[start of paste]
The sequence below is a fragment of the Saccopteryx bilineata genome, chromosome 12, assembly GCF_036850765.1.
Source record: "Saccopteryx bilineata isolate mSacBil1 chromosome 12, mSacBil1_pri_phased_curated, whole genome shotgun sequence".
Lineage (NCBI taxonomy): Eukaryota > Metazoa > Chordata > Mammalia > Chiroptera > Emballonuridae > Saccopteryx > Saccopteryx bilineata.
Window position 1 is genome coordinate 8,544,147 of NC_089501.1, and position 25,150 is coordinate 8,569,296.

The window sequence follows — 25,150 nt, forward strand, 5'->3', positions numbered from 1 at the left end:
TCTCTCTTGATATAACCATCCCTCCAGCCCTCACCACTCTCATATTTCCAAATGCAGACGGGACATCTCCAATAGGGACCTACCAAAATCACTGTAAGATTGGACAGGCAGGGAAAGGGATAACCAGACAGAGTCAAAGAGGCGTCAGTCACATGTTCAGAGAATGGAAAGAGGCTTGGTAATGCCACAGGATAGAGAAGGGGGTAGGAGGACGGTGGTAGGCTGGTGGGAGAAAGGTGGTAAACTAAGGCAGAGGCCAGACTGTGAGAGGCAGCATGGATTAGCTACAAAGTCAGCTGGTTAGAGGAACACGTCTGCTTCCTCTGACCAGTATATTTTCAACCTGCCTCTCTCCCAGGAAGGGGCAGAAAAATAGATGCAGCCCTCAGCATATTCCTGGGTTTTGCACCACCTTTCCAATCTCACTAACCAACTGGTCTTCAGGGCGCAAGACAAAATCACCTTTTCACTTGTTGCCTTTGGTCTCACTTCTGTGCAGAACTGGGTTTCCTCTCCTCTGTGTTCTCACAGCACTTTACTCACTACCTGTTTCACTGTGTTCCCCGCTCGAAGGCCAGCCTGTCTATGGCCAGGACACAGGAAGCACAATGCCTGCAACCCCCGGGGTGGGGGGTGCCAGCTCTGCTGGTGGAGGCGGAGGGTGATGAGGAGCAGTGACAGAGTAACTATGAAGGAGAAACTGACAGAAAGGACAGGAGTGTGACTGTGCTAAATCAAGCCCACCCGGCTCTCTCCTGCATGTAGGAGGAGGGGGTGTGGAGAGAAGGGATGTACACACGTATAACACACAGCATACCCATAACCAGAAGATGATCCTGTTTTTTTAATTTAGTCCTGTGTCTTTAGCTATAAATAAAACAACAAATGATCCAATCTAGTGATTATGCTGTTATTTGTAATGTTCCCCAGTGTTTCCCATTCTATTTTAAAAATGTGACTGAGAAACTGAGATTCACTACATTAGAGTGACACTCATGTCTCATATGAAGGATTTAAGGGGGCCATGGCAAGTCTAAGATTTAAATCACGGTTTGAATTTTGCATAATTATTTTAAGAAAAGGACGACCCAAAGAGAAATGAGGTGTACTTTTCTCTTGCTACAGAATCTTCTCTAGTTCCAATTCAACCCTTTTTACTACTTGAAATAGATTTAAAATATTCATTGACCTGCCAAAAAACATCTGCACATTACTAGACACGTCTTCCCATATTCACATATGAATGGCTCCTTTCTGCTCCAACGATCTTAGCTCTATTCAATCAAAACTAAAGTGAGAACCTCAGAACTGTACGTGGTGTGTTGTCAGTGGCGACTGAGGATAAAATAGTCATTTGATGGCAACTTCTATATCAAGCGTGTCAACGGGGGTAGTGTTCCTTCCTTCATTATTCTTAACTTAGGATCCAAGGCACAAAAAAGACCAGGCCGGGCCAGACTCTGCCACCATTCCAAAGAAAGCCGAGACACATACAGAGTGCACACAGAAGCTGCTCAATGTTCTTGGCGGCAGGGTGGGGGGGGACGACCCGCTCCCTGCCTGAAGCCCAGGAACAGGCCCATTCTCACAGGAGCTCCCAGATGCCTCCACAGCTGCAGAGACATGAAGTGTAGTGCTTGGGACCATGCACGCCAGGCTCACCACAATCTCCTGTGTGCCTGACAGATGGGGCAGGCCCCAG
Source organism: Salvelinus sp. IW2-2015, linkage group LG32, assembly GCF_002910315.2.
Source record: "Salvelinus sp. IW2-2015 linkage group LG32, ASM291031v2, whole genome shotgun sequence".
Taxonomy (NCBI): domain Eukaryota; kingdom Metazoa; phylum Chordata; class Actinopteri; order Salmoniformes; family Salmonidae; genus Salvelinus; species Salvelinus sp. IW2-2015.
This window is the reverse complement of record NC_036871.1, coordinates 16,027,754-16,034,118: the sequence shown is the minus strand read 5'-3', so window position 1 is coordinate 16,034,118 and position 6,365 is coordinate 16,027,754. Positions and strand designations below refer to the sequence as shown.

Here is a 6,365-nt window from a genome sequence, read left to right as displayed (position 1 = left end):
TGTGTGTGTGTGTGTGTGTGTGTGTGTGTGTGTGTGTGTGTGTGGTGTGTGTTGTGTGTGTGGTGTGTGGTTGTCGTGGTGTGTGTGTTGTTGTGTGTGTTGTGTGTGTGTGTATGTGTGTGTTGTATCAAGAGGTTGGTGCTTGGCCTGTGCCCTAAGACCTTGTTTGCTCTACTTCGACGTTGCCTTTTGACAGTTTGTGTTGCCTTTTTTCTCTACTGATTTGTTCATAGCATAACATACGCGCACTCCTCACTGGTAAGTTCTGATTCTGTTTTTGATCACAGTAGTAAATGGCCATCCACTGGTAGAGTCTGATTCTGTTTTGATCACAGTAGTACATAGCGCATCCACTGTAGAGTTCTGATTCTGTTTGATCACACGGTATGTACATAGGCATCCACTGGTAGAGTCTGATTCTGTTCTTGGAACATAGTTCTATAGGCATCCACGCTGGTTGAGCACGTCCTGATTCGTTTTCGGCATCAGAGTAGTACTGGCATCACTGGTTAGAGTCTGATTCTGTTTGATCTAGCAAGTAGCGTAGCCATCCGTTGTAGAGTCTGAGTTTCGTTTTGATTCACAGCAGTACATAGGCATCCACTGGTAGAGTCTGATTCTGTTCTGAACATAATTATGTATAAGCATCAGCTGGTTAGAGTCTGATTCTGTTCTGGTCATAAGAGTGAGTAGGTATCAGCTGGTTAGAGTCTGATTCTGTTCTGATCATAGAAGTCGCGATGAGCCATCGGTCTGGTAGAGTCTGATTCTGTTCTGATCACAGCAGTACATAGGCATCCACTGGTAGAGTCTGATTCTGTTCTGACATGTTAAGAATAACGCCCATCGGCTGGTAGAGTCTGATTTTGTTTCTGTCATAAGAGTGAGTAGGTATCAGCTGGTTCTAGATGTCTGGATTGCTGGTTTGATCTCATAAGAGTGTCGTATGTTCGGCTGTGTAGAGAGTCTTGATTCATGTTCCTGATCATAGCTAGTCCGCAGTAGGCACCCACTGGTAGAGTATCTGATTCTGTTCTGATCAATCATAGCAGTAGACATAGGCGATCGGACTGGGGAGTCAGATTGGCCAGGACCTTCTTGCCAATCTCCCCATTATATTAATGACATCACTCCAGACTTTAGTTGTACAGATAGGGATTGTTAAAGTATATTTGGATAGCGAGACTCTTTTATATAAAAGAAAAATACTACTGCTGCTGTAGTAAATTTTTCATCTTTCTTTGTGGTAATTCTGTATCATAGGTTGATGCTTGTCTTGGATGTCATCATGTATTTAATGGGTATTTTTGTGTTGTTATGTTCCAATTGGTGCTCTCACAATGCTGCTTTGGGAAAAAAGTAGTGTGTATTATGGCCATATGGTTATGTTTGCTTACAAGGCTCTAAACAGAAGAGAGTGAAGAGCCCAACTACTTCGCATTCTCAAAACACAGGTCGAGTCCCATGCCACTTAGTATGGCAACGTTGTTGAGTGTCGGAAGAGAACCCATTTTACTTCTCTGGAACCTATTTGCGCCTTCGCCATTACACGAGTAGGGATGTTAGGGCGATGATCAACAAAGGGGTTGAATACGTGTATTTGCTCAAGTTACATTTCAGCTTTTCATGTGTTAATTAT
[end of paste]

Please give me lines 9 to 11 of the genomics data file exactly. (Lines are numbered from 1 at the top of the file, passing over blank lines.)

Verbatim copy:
Taxonomy (NCBI): domain Eukaryota; kingdom Metazoa; phylum Chordata; class Actinopteri; order Salmoniformes; family Salmonidae; genus Salvelinus; species Salvelinus sp. IW2-2015.
This window is the reverse complement of record NC_036871.1, coordinates 16,027,754-16,034,118: the sequence shown is the minus strand read 5'-3', so window position 1 is coordinate 16,034,118 and position 6,365 is coordinate 16,027,754. Positions and strand designations below refer to the sequence as shown.

Here is a 6,365-nt window from a genome sequence, read left to right as displayed (position 1 = left end):